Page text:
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Re: "Ratite" polyphyly and paleognathous dromornithids

David Marjanović <david.marjanovic@gmx.at> wrote:

> So, they tried 15 guide trees, got 15 alignments, and then chose the one
> that gave the shortest tree as a result?

No, they explored how the guide trees affect the final tree topology.
All the 15 alignments -- including those that were based on weird
guide tree topologies like (emu, (rheas, (tinamous, ostrich))) --
resulted in a strongly supported (bootstrap value 100% in every single
analysis) clade of non-ostrich paleognaths. A rhea/tinamou clade was
only recovered if it had already been present on a tree used to
generate the alignments. An emu/tinamou clade was recovered more
often, even without the corresponding clade on the guide trees.

> ~:-| Even with Jukes-Cantor?

Surprisingly, yes: Huelsenbeck & Hillis (1993) tested the performance
of different phylogenetic methods in the four-taxon case and found
that neighbor-joining with uncorrected (simple similarity) distances
was consistent over the same region of parameter space as parsimony,
that is, outside the Felsenstein zone. When the Jukes-Cantor
correction of distances was used and sequence evolution was also
simulated using the JC69, neighbor-joining was consistent over the
whole parameter space -- however, because of the finite size of any
real data set, a small Felsenstein zone remained where random choice
got the correct tree more often than NJ. When the JC69 correction
didn't match the underlying model of evolution, neighbor-joining was
inconsistent again, but over a smaller region than parsimony. It's
true that Huelsenbeck and Hillis only tried violating one assumption
at a time, but there is a fairly large body of literature comparing MP
and NJ and finding the latter superior to the former (Kuhner &
Felsenstein 1994; Rosenberg & Kumar 2001 and references therein).

> And in which regions of parameter space do real
> examples most often occur?

The infamous Felsenstein zone again (see above). Neighbor-joining
generally outperforms MP when rates per branch are unequal (Kuhner &
Felsenstein 1994).

> It's difficult to imagine that a phenetic method would converge on the right
> phylogeny more often than a phylogenetic method.

Well, "phenetics" is an extremely loaded word. Some people use it to
describe an approach to classification; ohers use it to describe a set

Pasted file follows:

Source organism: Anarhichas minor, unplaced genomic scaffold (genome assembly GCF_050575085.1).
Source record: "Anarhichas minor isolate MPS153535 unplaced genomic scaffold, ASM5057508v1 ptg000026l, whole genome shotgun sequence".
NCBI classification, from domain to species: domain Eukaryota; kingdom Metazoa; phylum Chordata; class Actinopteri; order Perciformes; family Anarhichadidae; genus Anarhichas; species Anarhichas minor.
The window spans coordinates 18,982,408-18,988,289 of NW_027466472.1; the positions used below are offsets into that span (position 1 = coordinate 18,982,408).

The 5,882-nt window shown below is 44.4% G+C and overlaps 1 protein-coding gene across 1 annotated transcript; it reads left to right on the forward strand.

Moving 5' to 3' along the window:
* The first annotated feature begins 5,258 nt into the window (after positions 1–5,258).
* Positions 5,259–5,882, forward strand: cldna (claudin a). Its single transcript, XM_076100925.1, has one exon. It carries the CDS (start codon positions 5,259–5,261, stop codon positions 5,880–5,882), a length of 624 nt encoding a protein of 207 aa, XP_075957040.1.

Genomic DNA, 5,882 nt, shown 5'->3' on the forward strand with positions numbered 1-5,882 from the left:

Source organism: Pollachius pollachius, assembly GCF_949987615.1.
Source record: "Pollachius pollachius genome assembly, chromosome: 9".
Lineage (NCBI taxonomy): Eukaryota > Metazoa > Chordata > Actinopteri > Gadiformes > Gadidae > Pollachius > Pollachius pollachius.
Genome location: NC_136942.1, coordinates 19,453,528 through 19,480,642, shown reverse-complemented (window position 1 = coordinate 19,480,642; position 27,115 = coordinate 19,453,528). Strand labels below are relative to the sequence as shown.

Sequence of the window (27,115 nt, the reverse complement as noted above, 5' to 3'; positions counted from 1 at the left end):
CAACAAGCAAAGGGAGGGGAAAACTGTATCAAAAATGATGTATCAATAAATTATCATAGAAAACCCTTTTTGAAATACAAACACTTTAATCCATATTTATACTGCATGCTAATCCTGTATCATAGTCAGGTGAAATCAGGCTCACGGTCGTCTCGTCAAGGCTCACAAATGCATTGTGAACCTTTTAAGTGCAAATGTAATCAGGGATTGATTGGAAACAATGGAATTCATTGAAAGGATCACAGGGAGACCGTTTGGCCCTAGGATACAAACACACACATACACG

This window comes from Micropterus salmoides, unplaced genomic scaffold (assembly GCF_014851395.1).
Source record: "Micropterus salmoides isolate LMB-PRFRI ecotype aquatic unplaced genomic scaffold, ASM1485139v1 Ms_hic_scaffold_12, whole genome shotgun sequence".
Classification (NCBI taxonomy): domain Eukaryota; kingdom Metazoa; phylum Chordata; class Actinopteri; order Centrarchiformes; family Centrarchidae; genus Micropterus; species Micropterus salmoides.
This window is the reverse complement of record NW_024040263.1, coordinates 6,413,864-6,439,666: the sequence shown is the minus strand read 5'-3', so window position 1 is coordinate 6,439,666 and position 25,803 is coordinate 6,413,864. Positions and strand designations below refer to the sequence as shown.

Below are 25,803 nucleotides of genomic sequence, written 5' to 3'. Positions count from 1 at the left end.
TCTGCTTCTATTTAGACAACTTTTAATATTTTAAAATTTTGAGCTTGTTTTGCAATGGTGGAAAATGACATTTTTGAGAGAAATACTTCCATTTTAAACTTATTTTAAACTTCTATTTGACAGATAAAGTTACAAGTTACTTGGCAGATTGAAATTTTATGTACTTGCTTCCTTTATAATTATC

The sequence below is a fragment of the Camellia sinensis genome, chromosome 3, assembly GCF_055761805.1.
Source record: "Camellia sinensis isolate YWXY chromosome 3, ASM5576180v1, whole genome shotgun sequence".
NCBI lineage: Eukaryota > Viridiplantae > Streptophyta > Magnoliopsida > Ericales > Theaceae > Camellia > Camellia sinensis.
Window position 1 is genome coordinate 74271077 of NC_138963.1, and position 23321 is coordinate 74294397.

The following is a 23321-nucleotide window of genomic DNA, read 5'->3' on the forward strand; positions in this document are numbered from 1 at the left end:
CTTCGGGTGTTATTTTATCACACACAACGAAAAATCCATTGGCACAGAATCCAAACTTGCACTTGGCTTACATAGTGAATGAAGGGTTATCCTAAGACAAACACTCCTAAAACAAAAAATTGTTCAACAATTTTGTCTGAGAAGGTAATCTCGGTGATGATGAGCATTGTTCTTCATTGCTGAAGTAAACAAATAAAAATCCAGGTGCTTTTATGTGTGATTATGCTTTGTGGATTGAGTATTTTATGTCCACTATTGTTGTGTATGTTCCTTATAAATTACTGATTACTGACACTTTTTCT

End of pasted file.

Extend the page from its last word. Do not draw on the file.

of phylogenetic methods, but don't always agree on the exact contents
of that set. They can usually agree on UPGMA, but neighbor-joining is
where it starts to get complicated: it's a distance-based clustering
algorithm, but it _does not_ cluster taxa on the basis of overall
similarity. It allows different OTUs to have different rates of
evolution, so A can be correctly linked to B even though it's more
similar to C. It gives you an unrooted tree, just like parsimony and
unlike UPGMA. And minimum evolution goes one step further by using an
optimality criterion to compare multiple trees. It's basically
parsimony for distance data: it prefers the tree with the least amount
of change, the only difference being that parsimony measures the
amount of change in character state transformations and ME in pairwise
distances. Sure, it's still possible to refer to NJ and ME as
"phenetics" and use the word as a shortcut for distance-based methods,
but then the other claims about phenetics are no longer true:
phenetics is _not_ based on overall similarity and there is certainly
nothing inherently "non-phylogenetic" about it.

(In fact, there is nothing non-phylogenetic about UPGMA. It gives you
the right tree as long as the assumptions of the method are met --
i.e., there is a clock. Parsimony... gives you the right tree as long
as the assumptions of the method are met -- i.e., rates of evolution
do not vary significantly among OTUs. It's true that the assumptions
of parsimony are met more often that the assumptions of UPGMA, but
their behavior can still be surprisingly similar in some cases: see
Swofford et al. 2001. Both are inferior to probabilistic methods such
as Bayesian inference.)


Huelsenbeck JP, Hillis DM 1993 Success of phylogenetic methods in the
four-taxon case. Syst Biol 42(3): 247-64

Kuhner MK, Felsenstein J 1994 A simulation comparison of phylogeny
algorithms under equal and unequal evolutionary rates. Mol Biol Evol
11(3): 459-68

Rosenberg MS, Kumar S 2001 Traditional phylogenetic reconstruction
methods reconstruct shallow and deep evolutionary relationships
equally well. Mol Biol Evol 18(9): 1823-7

Swofford DL, Waddell PJ, Huelsenbeck JP, Foster PG, Lewis PO, Rogers
JS 2001 Bias in phylogenetic estimation and its relevance to the
choice between parsimony and likelihood methods. Syst Biol 50(4):

David Černý